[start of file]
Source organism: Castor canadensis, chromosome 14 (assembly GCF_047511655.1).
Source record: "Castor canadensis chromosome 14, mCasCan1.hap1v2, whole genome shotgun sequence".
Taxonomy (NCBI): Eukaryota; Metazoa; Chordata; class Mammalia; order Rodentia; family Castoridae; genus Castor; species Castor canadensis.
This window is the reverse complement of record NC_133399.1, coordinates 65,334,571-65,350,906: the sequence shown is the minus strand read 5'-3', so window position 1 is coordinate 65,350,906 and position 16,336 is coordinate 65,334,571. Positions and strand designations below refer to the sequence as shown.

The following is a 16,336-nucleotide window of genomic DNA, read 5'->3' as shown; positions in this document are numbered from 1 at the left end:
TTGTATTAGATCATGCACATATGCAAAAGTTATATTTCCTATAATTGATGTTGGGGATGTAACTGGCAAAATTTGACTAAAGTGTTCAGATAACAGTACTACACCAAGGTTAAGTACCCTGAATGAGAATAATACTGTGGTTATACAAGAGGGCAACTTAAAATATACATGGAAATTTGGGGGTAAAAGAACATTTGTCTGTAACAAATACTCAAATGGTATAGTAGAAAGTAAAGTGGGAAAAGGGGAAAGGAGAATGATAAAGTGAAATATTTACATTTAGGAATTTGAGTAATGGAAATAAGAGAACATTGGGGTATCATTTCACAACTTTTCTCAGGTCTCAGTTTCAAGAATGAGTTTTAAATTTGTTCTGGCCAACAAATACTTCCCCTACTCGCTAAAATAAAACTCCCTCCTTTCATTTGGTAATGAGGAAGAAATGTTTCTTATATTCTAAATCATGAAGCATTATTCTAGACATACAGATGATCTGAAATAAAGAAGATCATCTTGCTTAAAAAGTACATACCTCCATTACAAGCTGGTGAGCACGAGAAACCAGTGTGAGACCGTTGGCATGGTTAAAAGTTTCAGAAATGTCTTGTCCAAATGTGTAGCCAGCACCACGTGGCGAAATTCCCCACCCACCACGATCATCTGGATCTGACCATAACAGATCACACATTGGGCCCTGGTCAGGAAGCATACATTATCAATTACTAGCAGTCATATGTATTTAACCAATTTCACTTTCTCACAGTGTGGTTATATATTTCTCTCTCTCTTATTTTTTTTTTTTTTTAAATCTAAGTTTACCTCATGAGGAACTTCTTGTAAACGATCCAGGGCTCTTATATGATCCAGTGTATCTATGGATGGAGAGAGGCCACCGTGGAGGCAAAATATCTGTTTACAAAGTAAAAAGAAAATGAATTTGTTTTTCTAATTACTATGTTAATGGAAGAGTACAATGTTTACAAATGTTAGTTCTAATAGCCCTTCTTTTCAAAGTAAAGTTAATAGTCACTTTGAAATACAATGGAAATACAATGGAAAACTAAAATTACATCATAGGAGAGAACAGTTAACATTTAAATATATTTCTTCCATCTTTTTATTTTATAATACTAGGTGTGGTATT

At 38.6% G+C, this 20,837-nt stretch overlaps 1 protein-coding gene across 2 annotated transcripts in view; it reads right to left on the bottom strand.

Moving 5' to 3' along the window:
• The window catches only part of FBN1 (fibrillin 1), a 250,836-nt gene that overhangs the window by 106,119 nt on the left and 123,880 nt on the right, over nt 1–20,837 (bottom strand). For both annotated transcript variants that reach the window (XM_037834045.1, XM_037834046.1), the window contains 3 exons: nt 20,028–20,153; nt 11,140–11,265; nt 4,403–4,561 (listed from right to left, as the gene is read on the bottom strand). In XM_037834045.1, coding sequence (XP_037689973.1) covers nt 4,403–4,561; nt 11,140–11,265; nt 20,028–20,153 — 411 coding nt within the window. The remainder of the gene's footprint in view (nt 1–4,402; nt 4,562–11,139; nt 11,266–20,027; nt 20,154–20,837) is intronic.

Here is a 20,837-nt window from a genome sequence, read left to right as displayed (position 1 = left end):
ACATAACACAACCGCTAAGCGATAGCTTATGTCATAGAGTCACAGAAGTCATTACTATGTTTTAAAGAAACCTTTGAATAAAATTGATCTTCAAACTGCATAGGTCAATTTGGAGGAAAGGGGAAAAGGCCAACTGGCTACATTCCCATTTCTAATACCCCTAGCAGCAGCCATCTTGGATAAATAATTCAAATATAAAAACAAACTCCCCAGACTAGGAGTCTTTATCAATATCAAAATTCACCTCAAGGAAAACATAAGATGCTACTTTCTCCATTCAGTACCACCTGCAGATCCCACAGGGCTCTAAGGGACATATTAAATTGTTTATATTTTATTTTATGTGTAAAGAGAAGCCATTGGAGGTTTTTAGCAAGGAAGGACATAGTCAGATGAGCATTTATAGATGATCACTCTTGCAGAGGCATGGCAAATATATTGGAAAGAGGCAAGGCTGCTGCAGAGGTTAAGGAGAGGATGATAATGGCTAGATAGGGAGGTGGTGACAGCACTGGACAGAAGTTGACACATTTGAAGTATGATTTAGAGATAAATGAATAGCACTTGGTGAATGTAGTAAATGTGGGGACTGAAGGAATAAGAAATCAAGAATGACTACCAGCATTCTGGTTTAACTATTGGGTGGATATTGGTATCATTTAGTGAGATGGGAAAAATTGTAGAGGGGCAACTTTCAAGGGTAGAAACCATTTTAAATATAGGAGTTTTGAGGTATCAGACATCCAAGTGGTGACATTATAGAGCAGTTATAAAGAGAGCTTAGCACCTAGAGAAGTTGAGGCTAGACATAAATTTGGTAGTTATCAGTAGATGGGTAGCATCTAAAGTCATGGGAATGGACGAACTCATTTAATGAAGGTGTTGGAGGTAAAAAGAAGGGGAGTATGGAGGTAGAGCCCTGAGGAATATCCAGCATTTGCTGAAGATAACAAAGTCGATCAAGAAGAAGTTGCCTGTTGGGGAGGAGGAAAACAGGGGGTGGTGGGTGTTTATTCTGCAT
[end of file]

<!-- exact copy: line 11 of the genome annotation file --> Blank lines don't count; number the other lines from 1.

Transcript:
ACATAACACAACCGCTAAGCGATAGCTTATGTCATAGAGTCACAGAAGTCATTACTATGTTTTAAAGAAACCTTTGAATAAAATTGATCTTCAAACTGCATAGGTCAATTTGGAGGAAAGGGGAAAAGGCCAACTGGCTACATTCCCATTTCTAATACCCCTAGCAGCAGCCATCTTGGATAAATAATTCAAATATAAAAACAAACTCCCCAGACTAGGAGTCTTTATCAATATCAAAATTCACCTCAAGGAAAACATAAGATGCTACTTTCTCCATTCAGTACCACCTGCAGATCCCACAGGGCTCTAAGGGACATATTAAATTGTTTATATTTTATTTTATGTGTAAAGAGAAGCCATTGGAGGTTTTTAGCAAGGAAGGACATAGTCAGATGAGCATTTATAGATGATCACTCTTGCAGAGGCATGGCAAATATATTGGAAAGAGGCAAGGCTGCTGCAGAGGTTAAGGAGAGGATGATAATGGCTAGATAGGGAGGTGGTGACAGCACTGGACAGAAGTTGACACATTTGAAGTATGATTTAGAGATAAATGAATAGCACTTGGTGAATGTAGTAAATGTGGGGACTGAAGGAATAAGAAATCAAGAATGACTACCAGCATTCTGGTTTAACTATTGGGTGGATATTGGTATCATTTAGTGAGATGGGAAAAATTGTAGAGGGGCAACTTTCAAGGGTAGAAACCATTTTAAATATAGGAGTTTTGAGGTATCAGACATCCAAGTGGTGACATTATAGAGCAGTTATAAAGAGAGCTTAGCACCTAGAGAAGTTGAGGCTAGACATAAATTTGGTAGTTATCAGTAGATGGGTAGCATCTAAAGTCATGGGAATGGACGAACTCATTTAATGAAGGTGTTGGAGGTAAAAAGAAGGGGAGTATGGAGGTAGAGCCCTGAGGAATATCCAGCATTTGCTGAAGATAACAAAGTCGATCAAGAAGAAGTTGCCTGTTGGGGAGGAGGAAAACAGGGGGTGGTGGGTGTTTATTCTGCAT